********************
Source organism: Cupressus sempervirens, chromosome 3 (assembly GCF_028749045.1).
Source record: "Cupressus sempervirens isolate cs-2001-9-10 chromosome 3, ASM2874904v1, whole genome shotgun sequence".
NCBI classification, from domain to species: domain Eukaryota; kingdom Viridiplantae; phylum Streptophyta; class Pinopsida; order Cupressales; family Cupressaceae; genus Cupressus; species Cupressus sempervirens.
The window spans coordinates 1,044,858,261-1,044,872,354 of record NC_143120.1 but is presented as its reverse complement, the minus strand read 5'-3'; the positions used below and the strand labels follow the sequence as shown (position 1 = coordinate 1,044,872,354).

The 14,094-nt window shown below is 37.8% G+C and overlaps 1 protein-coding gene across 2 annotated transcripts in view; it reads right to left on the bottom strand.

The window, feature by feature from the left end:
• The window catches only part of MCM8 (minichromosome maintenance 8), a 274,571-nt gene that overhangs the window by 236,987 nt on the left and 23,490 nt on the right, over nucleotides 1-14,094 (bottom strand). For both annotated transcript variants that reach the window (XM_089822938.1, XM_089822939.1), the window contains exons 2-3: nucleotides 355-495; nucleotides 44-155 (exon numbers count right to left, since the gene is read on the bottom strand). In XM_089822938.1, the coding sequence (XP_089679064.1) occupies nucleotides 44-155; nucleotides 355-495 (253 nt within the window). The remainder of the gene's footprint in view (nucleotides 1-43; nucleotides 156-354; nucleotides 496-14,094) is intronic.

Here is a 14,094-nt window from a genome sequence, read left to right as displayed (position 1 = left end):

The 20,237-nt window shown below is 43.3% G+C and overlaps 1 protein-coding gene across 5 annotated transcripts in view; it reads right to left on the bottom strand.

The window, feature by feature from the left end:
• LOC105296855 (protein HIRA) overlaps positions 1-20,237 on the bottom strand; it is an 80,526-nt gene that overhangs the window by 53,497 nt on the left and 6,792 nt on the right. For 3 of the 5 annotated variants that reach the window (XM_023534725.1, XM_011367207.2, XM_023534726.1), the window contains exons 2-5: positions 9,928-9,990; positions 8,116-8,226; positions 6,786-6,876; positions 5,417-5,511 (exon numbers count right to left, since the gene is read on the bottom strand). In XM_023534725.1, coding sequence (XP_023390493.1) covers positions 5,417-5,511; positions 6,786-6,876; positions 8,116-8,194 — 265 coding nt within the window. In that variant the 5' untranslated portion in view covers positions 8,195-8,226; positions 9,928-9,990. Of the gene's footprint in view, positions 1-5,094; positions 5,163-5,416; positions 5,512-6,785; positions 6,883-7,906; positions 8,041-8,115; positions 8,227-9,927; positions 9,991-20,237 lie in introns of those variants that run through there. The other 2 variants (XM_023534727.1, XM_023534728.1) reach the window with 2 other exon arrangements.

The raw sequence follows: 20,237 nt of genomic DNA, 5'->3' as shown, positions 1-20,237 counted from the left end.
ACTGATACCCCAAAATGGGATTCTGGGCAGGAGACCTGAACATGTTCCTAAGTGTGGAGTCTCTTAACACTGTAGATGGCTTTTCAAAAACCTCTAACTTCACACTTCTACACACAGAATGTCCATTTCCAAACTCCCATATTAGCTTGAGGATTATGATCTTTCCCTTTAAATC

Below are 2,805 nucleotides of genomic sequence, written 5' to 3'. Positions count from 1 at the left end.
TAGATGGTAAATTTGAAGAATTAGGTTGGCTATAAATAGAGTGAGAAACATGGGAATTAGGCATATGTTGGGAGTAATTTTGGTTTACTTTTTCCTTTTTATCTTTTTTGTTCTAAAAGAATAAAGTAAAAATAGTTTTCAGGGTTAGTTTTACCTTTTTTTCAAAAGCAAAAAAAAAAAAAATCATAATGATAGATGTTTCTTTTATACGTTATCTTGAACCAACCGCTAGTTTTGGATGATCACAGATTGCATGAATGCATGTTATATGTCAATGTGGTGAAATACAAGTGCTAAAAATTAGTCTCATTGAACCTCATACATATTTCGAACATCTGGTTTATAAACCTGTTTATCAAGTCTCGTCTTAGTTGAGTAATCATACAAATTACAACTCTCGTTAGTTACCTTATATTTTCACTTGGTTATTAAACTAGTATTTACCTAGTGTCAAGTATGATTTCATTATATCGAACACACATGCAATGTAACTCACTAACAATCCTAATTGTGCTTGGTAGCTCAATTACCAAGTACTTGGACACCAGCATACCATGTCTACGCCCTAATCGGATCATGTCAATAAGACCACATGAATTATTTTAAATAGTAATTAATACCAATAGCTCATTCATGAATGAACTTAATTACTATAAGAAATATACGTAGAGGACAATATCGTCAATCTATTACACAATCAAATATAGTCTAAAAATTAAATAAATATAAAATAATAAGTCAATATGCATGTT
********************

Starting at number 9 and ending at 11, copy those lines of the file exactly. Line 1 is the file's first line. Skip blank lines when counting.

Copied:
The 20,237-nt window shown below is 43.3% G+C and overlaps 1 protein-coding gene across 5 annotated transcripts in view; it reads right to left on the bottom strand.

The window, feature by feature from the left end:
• LOC105296855 (protein HIRA) overlaps positions 1-20,237 on the bottom strand; it is an 80,526-nt gene that overhangs the window by 53,497 nt on the left and 6,792 nt on the right. For 3 of the 5 annotated variants that reach the window (XM_023534725.1, XM_011367207.2, XM_023534726.1), the window contains exons 2-5: positions 9,928-9,990; positions 8,116-8,226; positions 6,786-6,876; positions 5,417-5,511 (exon numbers count right to left, since the gene is read on the bottom strand). In XM_023534725.1, coding sequence (XP_023390493.1) covers positions 5,417-5,511; positions 6,786-6,876; positions 8,116-8,194 — 265 coding nt within the window. In that variant the 5' untranslated portion in view covers positions 8,195-8,226; positions 9,928-9,990. Of the gene's footprint in view, positions 1-5,094; positions 5,163-5,416; positions 5,512-6,785; positions 6,883-7,906; positions 8,041-8,115; positions 8,227-9,927; positions 9,991-20,237 lie in introns of those variants that run through there. The other 2 variants (XM_023534727.1, XM_023534728.1) reach the window with 2 other exon arrangements.